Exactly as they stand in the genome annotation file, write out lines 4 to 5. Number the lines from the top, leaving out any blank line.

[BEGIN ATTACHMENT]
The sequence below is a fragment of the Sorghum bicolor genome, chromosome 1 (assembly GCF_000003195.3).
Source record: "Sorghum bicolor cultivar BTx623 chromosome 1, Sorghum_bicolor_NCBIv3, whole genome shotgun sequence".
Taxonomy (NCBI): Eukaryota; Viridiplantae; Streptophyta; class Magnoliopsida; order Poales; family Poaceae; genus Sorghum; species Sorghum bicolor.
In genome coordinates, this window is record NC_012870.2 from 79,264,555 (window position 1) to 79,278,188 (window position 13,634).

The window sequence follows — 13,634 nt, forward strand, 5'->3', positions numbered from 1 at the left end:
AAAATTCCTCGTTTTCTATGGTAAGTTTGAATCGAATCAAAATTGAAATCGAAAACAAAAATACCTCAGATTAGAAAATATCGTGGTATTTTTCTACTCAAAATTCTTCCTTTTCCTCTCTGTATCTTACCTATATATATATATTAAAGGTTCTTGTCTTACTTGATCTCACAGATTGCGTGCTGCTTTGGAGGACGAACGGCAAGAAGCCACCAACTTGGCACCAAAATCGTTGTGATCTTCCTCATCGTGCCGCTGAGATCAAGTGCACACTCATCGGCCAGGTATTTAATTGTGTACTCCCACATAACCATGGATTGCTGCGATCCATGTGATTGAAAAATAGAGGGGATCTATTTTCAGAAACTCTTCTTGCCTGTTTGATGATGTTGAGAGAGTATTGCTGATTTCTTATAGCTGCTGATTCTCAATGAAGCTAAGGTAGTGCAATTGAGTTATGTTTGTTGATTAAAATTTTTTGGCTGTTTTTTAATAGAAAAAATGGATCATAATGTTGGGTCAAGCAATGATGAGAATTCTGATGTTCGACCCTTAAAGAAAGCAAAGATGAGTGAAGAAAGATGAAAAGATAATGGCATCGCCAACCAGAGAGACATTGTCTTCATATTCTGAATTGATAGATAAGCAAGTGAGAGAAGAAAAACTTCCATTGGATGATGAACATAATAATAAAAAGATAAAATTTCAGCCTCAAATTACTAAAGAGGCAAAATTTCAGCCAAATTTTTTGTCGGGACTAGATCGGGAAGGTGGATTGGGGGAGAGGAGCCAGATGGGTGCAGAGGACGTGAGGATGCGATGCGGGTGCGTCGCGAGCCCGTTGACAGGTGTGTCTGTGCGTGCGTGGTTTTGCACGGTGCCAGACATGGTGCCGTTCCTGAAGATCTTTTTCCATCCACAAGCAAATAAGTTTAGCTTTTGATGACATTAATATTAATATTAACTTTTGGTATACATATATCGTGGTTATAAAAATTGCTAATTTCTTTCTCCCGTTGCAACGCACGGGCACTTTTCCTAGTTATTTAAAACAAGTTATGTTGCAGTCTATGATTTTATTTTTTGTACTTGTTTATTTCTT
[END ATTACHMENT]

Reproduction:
In genome coordinates, this window is record NC_012870.2 from 79,264,555 (window position 1) to 79,278,188 (window position 13,634).

The window sequence follows — 13,634 nt, forward strand, 5'->3', positions numbered from 1 at the left end: